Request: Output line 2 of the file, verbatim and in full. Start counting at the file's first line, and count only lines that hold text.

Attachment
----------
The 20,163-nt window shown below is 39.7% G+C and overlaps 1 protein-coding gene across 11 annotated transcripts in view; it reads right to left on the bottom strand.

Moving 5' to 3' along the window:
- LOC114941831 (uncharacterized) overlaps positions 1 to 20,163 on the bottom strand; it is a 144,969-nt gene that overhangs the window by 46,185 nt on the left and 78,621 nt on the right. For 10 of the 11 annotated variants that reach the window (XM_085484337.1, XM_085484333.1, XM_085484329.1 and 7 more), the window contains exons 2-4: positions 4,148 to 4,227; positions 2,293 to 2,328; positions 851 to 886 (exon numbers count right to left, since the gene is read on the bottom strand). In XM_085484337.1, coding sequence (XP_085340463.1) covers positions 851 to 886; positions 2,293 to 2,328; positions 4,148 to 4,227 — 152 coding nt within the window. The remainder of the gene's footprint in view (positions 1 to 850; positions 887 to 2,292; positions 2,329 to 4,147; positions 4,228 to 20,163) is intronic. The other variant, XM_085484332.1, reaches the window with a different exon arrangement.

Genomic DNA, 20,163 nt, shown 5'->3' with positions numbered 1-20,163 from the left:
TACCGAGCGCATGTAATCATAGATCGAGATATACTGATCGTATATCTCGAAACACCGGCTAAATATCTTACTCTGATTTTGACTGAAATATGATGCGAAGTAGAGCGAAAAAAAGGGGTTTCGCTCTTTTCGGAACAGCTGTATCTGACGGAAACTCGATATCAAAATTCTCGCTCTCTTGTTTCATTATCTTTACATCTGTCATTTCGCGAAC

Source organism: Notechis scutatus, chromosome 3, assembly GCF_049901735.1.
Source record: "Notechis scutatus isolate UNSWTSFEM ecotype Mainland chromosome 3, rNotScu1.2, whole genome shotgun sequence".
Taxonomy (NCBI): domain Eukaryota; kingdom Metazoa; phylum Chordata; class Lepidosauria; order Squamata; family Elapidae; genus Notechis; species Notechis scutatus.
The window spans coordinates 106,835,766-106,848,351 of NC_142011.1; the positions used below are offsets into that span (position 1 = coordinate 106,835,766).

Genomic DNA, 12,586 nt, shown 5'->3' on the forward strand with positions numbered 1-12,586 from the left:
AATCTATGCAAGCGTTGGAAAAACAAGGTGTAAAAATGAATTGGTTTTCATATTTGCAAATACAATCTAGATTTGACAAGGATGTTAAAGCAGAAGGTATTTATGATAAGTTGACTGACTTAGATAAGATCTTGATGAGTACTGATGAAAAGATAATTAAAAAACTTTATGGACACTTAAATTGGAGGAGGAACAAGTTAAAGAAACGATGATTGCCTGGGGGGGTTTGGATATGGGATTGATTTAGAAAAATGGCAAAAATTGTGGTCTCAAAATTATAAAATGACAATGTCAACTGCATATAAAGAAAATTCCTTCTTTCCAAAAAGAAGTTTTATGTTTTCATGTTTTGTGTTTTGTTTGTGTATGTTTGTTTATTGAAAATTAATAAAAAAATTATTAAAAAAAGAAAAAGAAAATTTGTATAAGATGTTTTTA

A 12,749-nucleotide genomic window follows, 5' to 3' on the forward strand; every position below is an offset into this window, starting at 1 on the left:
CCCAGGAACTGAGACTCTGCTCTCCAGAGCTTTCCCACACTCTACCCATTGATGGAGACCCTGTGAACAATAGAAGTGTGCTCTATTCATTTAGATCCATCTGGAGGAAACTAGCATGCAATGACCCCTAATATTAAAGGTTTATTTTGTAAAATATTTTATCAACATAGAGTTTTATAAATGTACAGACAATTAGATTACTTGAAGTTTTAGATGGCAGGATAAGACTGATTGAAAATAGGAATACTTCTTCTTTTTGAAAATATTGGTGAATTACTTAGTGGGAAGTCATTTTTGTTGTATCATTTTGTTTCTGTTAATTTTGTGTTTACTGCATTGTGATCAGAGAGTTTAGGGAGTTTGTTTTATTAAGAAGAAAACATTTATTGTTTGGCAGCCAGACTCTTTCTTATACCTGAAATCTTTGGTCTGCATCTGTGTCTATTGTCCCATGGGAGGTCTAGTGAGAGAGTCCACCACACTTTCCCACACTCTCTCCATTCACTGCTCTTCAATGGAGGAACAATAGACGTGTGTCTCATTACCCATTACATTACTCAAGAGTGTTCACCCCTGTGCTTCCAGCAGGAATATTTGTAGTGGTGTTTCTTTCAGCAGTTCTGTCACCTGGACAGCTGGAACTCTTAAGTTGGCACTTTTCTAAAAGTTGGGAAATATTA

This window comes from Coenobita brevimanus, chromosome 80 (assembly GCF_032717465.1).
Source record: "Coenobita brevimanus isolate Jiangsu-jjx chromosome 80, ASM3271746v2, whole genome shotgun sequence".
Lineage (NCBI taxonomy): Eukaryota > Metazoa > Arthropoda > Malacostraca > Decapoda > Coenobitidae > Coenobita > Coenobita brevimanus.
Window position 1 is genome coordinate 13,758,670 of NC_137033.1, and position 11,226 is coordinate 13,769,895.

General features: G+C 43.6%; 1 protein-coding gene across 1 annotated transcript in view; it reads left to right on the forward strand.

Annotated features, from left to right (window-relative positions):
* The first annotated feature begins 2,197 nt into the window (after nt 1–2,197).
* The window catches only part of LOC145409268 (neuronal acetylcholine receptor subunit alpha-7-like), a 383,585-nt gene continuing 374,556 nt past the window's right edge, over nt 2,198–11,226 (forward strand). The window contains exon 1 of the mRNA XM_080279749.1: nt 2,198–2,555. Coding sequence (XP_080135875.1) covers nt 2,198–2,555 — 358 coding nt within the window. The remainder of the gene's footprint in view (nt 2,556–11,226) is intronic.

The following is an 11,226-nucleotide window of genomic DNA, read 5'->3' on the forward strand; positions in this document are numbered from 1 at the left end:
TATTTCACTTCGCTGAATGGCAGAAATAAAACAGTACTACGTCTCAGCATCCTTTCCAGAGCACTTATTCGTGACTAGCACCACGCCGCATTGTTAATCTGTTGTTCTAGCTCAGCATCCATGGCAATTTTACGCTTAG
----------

Moving 5' to 3' along the window: